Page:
Of all the world’s water, only 3 percent of it is freshwater. Rivers, lakes, groundwater and ice — that’s all we have for drinking, growing food and raising animals. So when the U.K.’s Environment Agency of England & Wales Monitoring Certification Scheme (MCERTS) inspectors arrive at a water or wastewater facility, they are fully aware of the important task set before them: to ensure accurate flow measurement to enable proper water treatment.
With help from process instrumentation and rigorous inspection techniques, SIRIS Environmental in Sunderland, U.K., aims to do just that every day.
First things first in wastewater
Flumes and weirs are primary measuring devices that millions of megaliters of water flow through each day in wastewater treatment plants (WWTPs).
However, with continual buildup adding itself to every part of these open channels, WWTP operators need more precision.
Open-channel monitoring by process instrumentation provides operators with the information they need to begin the wastewater treatment process.
With ultrasonic transducers mounted above a channel, connected to a high-precision controller, the water height — or head level measurement — is within 1 millimeter, and an accurate flow rate can be calculated.
Eight percent is the magic number for MCERTS inspectors. Over a 24-hour monitoring period, technicians must take 96 readings of wastewater effluent flowing through a flume or weir — in other words, one reading every 15 minutes.
These measurements are averaged and compared to the flume or weir’s calculated measurement — or what the ideal flow volume would be without the effect of any buildup on the flume or weir.
If a site’s total "uncertainty budget" is at or below
nt, the WWTP’s open-channel system will pass inspection and be issued an MCERTS Compliance Certificate. If it is higher, the site will fail. In that case, MCERTS inspectors will provide the WWTP with a list of recommendations to be used in preparation for a follow-up inspection.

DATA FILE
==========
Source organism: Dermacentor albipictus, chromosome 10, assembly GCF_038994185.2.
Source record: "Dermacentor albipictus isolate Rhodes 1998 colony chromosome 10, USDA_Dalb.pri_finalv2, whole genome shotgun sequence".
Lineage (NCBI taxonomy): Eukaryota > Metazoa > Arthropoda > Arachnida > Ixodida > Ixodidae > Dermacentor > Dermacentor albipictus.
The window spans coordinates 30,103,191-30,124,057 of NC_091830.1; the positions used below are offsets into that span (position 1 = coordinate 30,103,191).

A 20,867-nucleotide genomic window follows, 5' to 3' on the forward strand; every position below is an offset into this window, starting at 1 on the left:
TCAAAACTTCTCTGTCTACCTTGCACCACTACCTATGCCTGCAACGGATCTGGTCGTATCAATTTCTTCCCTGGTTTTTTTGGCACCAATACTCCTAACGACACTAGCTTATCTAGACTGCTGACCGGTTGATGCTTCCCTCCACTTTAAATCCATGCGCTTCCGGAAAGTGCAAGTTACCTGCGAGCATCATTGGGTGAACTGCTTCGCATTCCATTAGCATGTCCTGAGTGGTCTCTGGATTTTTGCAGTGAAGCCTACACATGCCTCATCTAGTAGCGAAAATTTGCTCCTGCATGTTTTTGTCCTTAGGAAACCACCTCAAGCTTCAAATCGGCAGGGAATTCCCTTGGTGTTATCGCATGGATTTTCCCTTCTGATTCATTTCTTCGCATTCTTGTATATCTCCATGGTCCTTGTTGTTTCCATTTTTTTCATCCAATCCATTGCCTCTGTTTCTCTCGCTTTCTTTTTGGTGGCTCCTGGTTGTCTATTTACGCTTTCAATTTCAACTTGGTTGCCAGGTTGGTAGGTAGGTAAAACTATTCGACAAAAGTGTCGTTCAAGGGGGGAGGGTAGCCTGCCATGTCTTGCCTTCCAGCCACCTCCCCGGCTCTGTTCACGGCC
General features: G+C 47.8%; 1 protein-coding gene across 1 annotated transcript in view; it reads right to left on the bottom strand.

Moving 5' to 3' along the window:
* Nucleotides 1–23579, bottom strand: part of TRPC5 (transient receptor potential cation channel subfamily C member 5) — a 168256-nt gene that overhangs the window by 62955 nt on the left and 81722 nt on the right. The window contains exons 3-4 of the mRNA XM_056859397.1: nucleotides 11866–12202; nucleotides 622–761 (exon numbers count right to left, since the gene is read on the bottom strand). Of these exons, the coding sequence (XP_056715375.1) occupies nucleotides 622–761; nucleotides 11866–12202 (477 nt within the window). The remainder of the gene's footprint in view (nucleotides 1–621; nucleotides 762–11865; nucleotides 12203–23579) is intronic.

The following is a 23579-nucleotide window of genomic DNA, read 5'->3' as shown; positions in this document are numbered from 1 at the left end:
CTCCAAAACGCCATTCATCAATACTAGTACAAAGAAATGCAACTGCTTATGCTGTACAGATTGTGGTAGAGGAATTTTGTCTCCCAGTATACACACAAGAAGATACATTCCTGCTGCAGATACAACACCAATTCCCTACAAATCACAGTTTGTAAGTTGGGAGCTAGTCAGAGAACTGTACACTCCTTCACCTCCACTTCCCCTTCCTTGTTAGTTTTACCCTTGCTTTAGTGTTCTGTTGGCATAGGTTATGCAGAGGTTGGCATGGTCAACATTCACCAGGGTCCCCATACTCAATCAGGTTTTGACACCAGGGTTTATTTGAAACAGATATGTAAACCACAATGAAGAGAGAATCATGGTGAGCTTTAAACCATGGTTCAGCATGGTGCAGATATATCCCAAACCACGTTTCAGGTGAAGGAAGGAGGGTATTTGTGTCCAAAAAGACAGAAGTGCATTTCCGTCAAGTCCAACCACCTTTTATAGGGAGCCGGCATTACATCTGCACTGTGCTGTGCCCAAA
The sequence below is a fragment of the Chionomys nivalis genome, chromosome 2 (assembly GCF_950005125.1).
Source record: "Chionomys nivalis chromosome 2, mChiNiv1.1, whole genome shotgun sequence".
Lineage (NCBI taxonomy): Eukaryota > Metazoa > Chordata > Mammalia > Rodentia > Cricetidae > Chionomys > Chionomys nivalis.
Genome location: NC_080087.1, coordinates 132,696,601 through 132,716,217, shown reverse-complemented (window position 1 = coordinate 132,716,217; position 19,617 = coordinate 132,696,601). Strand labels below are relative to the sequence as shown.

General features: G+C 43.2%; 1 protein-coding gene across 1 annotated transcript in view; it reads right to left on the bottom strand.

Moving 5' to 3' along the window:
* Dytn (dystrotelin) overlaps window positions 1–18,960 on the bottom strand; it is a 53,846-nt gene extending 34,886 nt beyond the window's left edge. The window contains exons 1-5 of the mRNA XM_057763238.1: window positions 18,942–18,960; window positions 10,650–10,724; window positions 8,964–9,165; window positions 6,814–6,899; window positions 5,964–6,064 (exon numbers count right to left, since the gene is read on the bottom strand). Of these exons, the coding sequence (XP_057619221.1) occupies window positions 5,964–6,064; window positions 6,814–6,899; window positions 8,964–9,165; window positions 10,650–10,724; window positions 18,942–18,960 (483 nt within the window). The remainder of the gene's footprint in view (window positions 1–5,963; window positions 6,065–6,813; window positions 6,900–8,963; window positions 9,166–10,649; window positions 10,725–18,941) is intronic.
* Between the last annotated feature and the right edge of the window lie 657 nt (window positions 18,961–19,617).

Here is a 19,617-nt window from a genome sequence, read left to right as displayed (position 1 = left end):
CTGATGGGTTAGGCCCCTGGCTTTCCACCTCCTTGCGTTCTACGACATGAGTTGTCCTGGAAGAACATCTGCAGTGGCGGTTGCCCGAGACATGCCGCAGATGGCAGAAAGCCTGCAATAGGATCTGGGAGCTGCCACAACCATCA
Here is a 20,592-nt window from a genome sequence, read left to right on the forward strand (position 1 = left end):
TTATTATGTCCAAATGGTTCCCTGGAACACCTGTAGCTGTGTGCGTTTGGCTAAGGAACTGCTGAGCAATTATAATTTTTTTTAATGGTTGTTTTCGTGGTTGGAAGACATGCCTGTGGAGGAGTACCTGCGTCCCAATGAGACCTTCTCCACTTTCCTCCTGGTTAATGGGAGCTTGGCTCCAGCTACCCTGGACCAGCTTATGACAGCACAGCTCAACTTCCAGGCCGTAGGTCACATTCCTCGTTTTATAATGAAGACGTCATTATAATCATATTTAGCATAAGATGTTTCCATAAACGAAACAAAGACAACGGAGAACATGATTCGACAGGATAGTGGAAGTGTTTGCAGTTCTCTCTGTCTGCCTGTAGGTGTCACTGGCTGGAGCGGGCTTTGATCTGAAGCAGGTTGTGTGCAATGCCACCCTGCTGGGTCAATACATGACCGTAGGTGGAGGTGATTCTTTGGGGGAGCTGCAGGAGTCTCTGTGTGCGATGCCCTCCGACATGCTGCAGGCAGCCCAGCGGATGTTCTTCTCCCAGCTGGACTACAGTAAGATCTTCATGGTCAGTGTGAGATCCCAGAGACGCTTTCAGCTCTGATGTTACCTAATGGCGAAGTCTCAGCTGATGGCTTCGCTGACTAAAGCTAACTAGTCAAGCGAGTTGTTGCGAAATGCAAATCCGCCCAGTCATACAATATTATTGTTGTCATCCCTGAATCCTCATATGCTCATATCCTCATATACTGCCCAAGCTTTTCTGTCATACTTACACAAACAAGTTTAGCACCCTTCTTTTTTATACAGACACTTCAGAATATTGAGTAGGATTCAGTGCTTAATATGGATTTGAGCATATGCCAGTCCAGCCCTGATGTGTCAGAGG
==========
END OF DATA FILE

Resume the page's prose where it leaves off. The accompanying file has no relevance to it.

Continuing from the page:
Since water and wastewater treatment facilities depend so heavily on process instrumentation at every step of their operations, part of the inspection duties include close evaluation of a site’s open-channel monitoring system.
Inspectors place a target reference plate in the path of a level measurement sensor and then compare the actual distance to the one reported by the level measurement device.
For example, with an ultrasonic transducer mounted above an open channel and connected to an ultrasonic controller, inspectors would find an extremely precise reading.
An ultrasonic system can be extremely accurate, measuring with 1-millimeter accuracy. Inspectors include the difference between actual and reported distance as part of a site’s uncertainty budget. Precise instrumentation with high repeatability is therefore an important piece of a WWTP’s overall MCERTS score.
In addition to installing reliable level measurement devices, the use of a sun shield is recommended above any instrument that is exposed to direct sunlight. The sun’s rays can affect an instrument’s readings by causing temperature fluctuations. A sun shield minimizes these types of fluctuations, helping the level system to provide more accurate measurements.
The demand for data logging
For inspectors as well as for a WWTP, historical wastewater treatment information is extremely important. First, facilities must submit their effluent totals to local environmental agencies; failure to do so — or submitting information with missing records for a certain number of days — results in a fine for the WWTP.
For MCERTS inspectors, historical data logs of effluent amounts help with the inspection process. If a site has an issue in its readings, the ability to review historical records can help inspectors and operators narrow down and eliminate the problem.
For example, historical data allows the MCERTS inspector to:
See if the flume is correctly sized for the amount of flow that actually passes through the flume. An incorrectly sized flume could decrease the accuracy of the flow measurement.
See minimum/maximum flow amounts, which are based on the correct sizing of the flume.
Review average daily flows, which can assist inspectors in calculating the maximum uncertainty error.
Use these logs as a backup to any telemetry logging.
An integrated data logger can allow users to quickly and easily review the instrument’s historical performance.
WWTP operators can download logs to a computer using the device’s USB connection, and the device saves data logs even during power outages.
With more than 7,000 MCERTS-approved water sites in the U.K., inspectors are busy. A combination of experienced personnel, thorough inspection protocols and the application of reliable process instrumentation at a site make each day just that much easier.
Michael Cavanaugh is product manager, ultrasonics, in Siemens AG’s Industry Automation department. Visit siemens.com for more information.